Dry spinning is used to form polymeric
fibers from solution. The polymer is dissolved in a volatile solvent and
the solution is pumped through a spinneret (die) with
numerous holes (one to thousands).
As the fibers exit the spinneret, air is used to evaporate the solvent so that
the fibers solidify and can be collected on a take-up
wheel. Stretching of the fibers provides for orientation of the polymer
chains along the
fiber axis. Cellulose acetate (acetone solvent) is an example of a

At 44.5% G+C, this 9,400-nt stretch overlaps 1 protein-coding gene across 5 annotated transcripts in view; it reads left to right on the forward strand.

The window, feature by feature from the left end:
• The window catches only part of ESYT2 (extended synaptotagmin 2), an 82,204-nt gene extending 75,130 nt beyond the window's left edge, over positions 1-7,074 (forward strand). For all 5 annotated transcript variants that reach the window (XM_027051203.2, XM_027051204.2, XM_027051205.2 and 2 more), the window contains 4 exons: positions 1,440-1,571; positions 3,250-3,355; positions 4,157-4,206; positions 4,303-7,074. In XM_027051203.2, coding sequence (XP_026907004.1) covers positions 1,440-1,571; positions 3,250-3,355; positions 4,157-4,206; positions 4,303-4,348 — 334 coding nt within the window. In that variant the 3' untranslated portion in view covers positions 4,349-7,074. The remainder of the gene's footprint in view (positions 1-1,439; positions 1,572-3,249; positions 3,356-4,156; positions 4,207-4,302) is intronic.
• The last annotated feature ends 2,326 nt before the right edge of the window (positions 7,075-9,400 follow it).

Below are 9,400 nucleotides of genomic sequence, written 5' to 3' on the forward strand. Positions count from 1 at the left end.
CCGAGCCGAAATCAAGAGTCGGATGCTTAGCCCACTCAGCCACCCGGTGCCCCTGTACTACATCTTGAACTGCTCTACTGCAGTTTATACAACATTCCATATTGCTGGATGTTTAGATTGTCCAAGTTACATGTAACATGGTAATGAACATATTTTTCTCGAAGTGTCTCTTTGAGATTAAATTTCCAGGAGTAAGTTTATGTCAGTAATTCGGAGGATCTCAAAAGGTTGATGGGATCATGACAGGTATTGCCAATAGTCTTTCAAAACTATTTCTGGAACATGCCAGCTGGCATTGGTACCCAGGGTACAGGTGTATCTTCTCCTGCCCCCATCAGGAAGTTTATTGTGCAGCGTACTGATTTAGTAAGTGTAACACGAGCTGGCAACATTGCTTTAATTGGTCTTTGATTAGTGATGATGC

polymer which is dry spun commercially in large volumes. Due to safety
and environmental concerns associated with solvent handling this technique
is used only for polymers which cannot be melt spun.
An excellent general reference on fiber spinning is:
A. Ziabicki, Fundamentals of Fiber Formation,
Wiley, New York (1976). ISBN 0471982202.
A more detailed study of dry spinning is :
Y. Ohzawa, Y. Nagano, and T. Matsuo, J. Appl. Polym. Sci., 13, pp. 257-283 (1969).